Re: pulsing abdomen?

The pain is never really constant, it goes away then comes back, the pain in my back as well never really seems constant. My question is, the pain caused by an anuerysm (when its not asymptomatic) is it constant pain that isn't releived my shifting positions?

Cause the pain I experience seems to get better as I stand up and move around. I can walk quite a long distance with no pain. However I will make an appointment with my physician as soon as I can to speak to him about my fear, if only to get peace of mind. Hopefully its nothing or something not so serious and I will at least have peace of mind.

Last edited by Max420; 11-13-2004 at 01:49 PM.

Old 07-03-2005, 10:49 AM   #4
Join Date: Jun 2005
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parabellum HB User
Re: pulsing abdomen?

is the pain pulsating with the heartbeat? or is it independant of heartbeat?

Old 07-03-2005, 02:34 PM   #5
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Posts: 103
happybunny HB User
Re: pulsing abdomen?

Surely everyone's abdomen pulsates in time with their heartbeat just as a fact of existence. I sort of assume it, as mine has done all my life and I am nearly 55, I am slim and so maybe am more aware of it than many. I have just lain down on the floor next to my comp and tested! It reminds me that I am fit and OK, all working well.

Running down the back of the abdomen is the huge blood vessel that supplies the lower body and the legs - and they need a huge supply of oxygen when we are active. This vessel pulsates as any other artery does - only this one is BIG.

Compare the small artery in the wrist - that is supplying just the hand. Yet the pulse can be felt there when it is compressed. Then think about how much more blood the legs and pelvic organs etc. need when we are running about - man, that has got to be a more pounding pulse in the vessel supplying all that. It's the rhythm of life. Love it.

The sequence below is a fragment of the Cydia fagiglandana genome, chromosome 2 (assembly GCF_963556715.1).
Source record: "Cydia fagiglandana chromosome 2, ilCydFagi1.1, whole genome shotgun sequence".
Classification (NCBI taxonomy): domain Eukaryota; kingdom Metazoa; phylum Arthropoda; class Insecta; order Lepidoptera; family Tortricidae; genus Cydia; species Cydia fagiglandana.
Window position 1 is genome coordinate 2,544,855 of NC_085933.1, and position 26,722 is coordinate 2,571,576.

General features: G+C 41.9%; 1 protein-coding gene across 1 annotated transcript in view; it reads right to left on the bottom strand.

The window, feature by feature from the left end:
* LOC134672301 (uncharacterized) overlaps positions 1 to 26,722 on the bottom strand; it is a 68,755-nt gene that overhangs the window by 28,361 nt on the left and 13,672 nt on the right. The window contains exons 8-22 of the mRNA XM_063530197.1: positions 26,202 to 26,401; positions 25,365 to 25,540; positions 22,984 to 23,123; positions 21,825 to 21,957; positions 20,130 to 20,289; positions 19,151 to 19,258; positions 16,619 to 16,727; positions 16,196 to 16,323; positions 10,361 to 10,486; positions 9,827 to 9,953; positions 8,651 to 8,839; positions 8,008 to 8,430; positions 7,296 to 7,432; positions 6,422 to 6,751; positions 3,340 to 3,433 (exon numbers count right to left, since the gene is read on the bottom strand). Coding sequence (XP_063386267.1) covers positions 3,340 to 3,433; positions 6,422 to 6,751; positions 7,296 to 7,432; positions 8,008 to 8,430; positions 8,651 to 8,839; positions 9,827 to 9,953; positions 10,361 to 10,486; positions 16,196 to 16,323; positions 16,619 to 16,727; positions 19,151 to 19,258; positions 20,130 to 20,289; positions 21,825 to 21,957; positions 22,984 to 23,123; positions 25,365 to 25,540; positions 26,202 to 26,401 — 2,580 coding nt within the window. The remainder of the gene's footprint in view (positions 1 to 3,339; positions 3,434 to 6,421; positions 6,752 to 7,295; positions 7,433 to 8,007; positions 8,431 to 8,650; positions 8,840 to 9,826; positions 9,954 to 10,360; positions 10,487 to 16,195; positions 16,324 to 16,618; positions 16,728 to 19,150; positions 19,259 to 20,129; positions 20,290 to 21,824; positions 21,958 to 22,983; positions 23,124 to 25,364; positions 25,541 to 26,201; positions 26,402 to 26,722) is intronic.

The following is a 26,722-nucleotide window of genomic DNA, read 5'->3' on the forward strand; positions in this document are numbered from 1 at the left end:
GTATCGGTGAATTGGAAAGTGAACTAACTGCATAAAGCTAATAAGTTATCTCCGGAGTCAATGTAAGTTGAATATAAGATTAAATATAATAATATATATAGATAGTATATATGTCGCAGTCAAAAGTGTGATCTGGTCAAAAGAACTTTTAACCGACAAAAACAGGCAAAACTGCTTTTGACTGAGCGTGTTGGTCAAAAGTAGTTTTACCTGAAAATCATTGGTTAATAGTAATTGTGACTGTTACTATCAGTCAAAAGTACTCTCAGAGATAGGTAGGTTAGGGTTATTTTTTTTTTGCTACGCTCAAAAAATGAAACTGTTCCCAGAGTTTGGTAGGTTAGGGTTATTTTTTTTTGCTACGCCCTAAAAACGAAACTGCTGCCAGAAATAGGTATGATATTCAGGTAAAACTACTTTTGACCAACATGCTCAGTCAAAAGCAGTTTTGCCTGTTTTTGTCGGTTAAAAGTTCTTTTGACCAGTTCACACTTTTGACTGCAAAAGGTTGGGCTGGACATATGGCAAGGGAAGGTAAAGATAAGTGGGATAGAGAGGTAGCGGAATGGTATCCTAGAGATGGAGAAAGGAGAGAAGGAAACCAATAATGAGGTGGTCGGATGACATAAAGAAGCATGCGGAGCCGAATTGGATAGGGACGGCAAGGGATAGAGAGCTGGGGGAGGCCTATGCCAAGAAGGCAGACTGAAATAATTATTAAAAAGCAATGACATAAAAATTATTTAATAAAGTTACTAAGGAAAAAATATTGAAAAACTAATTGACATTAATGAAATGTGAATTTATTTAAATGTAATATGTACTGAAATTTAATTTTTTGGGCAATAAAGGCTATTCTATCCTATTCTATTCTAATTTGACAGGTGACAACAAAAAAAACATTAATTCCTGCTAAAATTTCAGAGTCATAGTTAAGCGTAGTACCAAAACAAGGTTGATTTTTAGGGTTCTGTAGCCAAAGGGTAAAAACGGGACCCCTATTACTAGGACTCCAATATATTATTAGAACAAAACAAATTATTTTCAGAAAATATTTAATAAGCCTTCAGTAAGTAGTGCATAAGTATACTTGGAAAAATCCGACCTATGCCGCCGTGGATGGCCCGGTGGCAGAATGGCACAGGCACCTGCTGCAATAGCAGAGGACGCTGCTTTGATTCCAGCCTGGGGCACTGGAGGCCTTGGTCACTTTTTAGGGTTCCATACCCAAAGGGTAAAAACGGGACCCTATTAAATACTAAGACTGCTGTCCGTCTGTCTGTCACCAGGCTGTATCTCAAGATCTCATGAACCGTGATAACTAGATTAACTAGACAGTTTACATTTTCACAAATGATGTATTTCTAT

From what I understand one would not usually know about an aortic aneurysm unless it was detected by other means. If one has one and it ruptures then one would be really VERY ill and would not be in doubt about that.

I think it can be worrying if we suddenly become aware of a physical sensation. Try not to worry. I used to say to my kids it's not the things you worry about that usually end up as being what really clobbers you in life - it's the sneaky things that suddenly zap you and take you by surprise and that you never even got a chance to worry about! If you have health risks then maybe take this chance to lessen them. Weight, diet, exercise, relaxation issues. Maybe it's a good time to review your life and take a step to a more healthy happy lifestyle.

Maybe you could get exercises to help your lower back - chances are that that is more likely to be musculo-skeletal. If you can't see a physio then keeping up the regular relaxed walking could keep things moving, and try not to sit for too long. Change from sitting/ walking/standing/lying as often as you can and don't maintain one activity for too long if possible. This will help your lower back. Maybe assess your position/posture when seated, try firm chairs, extra support from cushions? As human beings we are not very well designed for sitting and modern chairs do not help.

All the best. Annie.

Last edited by happybunny; 07-03-2005 at 03:11 PM.